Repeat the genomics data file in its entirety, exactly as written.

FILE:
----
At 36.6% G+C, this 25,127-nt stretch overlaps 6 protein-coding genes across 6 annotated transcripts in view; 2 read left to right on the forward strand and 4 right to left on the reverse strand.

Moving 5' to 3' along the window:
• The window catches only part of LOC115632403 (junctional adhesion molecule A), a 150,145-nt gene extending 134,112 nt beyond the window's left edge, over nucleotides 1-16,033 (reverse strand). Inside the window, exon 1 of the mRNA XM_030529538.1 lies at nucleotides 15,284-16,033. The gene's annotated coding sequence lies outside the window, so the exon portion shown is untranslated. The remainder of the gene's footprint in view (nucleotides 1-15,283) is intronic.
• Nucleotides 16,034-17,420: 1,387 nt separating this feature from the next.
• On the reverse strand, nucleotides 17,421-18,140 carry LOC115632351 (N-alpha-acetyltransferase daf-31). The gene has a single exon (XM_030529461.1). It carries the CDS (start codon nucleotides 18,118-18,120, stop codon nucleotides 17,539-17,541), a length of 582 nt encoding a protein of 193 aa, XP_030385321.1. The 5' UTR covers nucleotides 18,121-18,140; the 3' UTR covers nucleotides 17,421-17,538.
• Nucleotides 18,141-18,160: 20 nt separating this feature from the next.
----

At 36.6% G+C, this 25,127-nt stretch overlaps 6 protein-coding genes across 6 annotated transcripts in view; 2 read left to right on the forward strand and 4 right to left on the reverse strand.

Moving 5' to 3' along the window:
• The window catches only part of LOC115632403 (junctional adhesion molecule A), a 150,145-nt gene extending 134,112 nt beyond the window's left edge, over nucleotides 1-16,033 (reverse strand). Inside the window, exon 1 of the mRNA XM_030529538.1 lies at nucleotides 15,284-16,033. The gene's annotated coding sequence lies outside the window, so the exon portion shown is untranslated. The remainder of the gene's footprint in view (nucleotides 1-15,283) is intronic.
• Nucleotides 16,034-17,420: 1,387 nt separating this feature from the next.
• On the reverse strand, nucleotides 17,421-18,140 carry LOC115632351 (N-alpha-acetyltransferase daf-31). The gene has a single exon (XM_030529461.1). It carries the CDS (start codon nucleotides 18,118-18,120, stop codon nucleotides 17,539-17,541), a length of 582 nt encoding a protein of 193 aa, XP_030385321.1. The 5' UTR covers nucleotides 18,121-18,140; the 3' UTR covers nucleotides 17,421-17,538.
• Nucleotides 18,141-18,160: 20 nt separating this feature from the next.